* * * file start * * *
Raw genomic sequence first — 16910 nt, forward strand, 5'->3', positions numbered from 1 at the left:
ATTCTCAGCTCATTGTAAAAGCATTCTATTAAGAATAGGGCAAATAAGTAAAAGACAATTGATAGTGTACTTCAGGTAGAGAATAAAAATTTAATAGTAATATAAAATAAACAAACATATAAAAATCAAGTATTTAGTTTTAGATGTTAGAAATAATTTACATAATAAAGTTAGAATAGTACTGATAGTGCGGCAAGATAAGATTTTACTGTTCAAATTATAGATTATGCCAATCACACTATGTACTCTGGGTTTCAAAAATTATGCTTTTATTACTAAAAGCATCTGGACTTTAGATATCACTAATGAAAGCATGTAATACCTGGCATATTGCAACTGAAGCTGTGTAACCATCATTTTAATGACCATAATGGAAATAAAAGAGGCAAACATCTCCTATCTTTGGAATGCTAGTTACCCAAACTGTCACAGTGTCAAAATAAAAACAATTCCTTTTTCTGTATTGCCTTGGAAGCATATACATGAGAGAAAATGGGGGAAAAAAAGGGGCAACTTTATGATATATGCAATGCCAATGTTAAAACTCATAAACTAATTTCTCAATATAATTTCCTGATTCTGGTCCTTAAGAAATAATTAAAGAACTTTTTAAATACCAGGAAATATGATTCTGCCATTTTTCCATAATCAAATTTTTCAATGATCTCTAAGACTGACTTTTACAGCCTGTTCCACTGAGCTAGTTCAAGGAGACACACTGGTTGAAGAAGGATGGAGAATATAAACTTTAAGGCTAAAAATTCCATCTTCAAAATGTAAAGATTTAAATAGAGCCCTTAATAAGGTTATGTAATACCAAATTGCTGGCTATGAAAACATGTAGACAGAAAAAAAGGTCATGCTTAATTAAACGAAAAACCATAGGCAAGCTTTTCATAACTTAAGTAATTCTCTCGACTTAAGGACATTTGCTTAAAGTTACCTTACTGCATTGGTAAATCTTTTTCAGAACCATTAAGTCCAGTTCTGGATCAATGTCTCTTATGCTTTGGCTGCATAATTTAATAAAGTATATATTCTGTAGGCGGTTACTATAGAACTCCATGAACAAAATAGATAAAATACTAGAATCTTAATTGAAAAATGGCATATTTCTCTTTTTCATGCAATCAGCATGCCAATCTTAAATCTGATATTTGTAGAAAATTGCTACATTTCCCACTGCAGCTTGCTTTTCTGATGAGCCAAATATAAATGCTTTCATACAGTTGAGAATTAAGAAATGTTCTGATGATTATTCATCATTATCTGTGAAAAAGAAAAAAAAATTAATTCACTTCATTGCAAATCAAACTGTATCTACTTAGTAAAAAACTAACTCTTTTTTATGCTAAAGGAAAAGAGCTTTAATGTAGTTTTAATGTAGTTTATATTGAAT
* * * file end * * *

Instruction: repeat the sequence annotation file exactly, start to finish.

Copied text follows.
Raw genomic sequence first — 16910 nt, forward strand, 5'->3', positions numbered from 1 at the left:
ATTCTCAGCTCATTGTAAAAGCATTCTATTAAGAATAGGGCAAATAAGTAAAAGACAATTGATAGTGTACTTCAGGTAGAGAATAAAAATTTAATAGTAATATAAAATAAACAAACATATAAAAATCAAGTATTTAGTTTTAGATGTTAGAAATAATTTACATAATAAAGTTAGAATAGTACTGATAGTGCGGCAAGATAAGATTTTACTGTTCAAATTATAGATTATGCCAATCACACTATGTACTCTGGGTTTCAAAAATTATGCTTTTATTACTAAAAGCATCTGGACTTTAGATATCACTAATGAAAGCATGTAATACCTGGCATATTGCAACTGAAGCTGTGTAACCATCATTTTAATGACCATAATGGAAATAAAAGAGGCAAACATCTCCTATCTTTGGAATGCTAGTTACCCAAACTGTCACAGTGTCAAAATAAAAACAATTCCTTTTTCTGTATTGCCTTGGAAGCATATACATGAGAGAAAATGGGGGAAAAAAAGGGGCAACTTTATGATATATGCAATGCCAATGTTAAAACTCATAAACTAATTTCTCAATATAATTTCCTGATTCTGGTCCTTAAGAAATAATTAAAGAACTTTTTAAATACCAGGAAATATGATTCTGCCATTTTTCCATAATCAAATTTTTCAATGATCTCTAAGACTGACTTTTACAGCCTGTTCCACTGAGCTAGTTCAAGGAGACACACTGGTTGAAGAAGGATGGAGAATATAAACTTTAAGGCTAAAAATTCCATCTTCAAAATGTAAAGATTTAAATAGAGCCCTTAATAAGGTTATGTAATACCAAATTGCTGGCTATGAAAACATGTAGACAGAAAAAAAGGTCATGCTTAATTAAACGAAAAACCATAGGCAAGCTTTTCATAACTTAAGTAATTCTCTCGACTTAAGGACATTTGCTTAAAGTTACCTTACTGCATTGGTAAATCTTTTTCAGAACCATTAAGTCCAGTTCTGGATCAATGTCTCTTATGCTTTGGCTGCATAATTTAATAAAGTATATATTCTGTAGGCGGTTACTATAGAACTCCATGAACAAAATAGATAAAATACTAGAATCTTAATTGAAAAATGGCATATTTCTCTTTTTCATGCAATCAGCATGCCAATCTTAAATCTGATATTTGTAGAAAATTGCTACATTTCCCACTGCAGCTTGCTTTTCTGATGAGCCAAATATAAATGCTTTCATACAGTTGAGAATTAAGAAATGTTCTGATGATTATTCATCATTATCTGTGAAAAAGAAAAAAAAATTAATTCACTTCATTGCAAATCAAACTGTATCTACTTAGTAAAAAACTAACTCTTTTTTATGCTAAAGGAAAAGAGCTTTAATGTAGTTTTAATGTAGTTTATATTGAAT